Jeffrey Zuckerman: It’s lovely to hear from you, Andrea, and I’m so glad this book has captured a world you probably know well. The (former) Soviet Union is a space that Volodine often returns to in his writing, and while he doesn’t seem to be on the record as having lived there for extensive stretches of time, it’s true that he has Slavic heritage—“Volodine,” after all, is the French transliteration of Володин.
The Literary Tourist is a column of conversations between literary translators about newly released books in translation. This month Andrea Gregovich interviews translator Kerri A. Pierce. Kerri translates from many languages. Her translation of Justine, an unsettling Danish novel by Iben Mondrup, is a recent release from Open Letter Books.
Andrea Gregovich: I would call the style and flow of this novel impressionistic. The narrator Justine is an artist, and the narrative unfolds more like art than fiction, each chapter a pastiche of smaller sections that kind of throw paint at the story, one might say. Scenes, dialogue, imagery, and Justine’s internal voices all hit the page in this book, which is only somewhat chronological. What was it like to translate a book with such a patchwork narrative? Did you ever lose your bearings?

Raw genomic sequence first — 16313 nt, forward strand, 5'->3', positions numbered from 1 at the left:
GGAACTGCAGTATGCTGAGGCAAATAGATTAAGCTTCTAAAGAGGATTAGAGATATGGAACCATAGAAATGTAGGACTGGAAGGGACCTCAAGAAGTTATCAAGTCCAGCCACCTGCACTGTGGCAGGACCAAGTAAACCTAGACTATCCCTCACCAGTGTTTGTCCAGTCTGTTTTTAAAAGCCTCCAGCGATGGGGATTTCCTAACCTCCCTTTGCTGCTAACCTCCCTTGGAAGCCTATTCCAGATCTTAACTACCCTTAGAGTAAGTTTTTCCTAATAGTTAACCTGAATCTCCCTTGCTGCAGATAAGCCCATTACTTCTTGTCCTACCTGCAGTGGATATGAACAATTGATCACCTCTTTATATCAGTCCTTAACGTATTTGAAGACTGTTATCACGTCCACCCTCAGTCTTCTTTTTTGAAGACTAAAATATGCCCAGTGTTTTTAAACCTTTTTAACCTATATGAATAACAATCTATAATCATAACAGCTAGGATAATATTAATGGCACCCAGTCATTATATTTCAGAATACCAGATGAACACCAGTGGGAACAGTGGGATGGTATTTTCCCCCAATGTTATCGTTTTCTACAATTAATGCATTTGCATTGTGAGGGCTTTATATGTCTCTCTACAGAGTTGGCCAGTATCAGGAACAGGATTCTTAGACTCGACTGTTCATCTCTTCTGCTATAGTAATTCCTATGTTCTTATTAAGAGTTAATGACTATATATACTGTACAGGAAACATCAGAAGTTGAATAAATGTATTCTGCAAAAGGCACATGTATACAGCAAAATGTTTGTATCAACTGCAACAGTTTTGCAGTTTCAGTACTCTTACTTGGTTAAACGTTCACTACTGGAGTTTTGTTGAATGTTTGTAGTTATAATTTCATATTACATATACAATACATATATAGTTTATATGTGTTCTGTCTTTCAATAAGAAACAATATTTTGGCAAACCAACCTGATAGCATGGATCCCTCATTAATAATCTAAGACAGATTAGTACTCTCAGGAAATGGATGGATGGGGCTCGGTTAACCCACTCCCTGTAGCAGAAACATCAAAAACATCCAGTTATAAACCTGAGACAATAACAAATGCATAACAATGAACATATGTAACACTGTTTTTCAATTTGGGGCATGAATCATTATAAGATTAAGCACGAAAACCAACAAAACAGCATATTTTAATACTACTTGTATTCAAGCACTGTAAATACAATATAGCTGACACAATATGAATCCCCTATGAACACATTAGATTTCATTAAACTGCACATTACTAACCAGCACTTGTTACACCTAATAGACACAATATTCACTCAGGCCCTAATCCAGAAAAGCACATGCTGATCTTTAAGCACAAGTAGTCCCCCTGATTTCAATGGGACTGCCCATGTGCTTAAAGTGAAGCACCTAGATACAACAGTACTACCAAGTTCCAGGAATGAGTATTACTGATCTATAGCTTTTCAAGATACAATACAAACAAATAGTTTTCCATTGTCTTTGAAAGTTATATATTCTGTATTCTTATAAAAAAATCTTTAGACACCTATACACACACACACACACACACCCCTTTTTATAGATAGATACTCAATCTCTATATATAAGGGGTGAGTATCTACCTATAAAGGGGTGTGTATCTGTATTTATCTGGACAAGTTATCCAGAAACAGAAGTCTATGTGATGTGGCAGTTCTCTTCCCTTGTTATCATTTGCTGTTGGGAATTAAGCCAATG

Kerri A. Pierce: Translating a book with, as you put it, a patchwork narrative certainly presents its challenges. I don’t know if any translation happens in a linear way, from beginning to end, but this one certainly didn’t! Some sections I returned to again and again, as I was progressing through the book, making significant changes to the language according to how I had translated later sections. I also had the luxury of being in touch with the author, who was wonderful to work with and very prompt with answering questions. Continue reading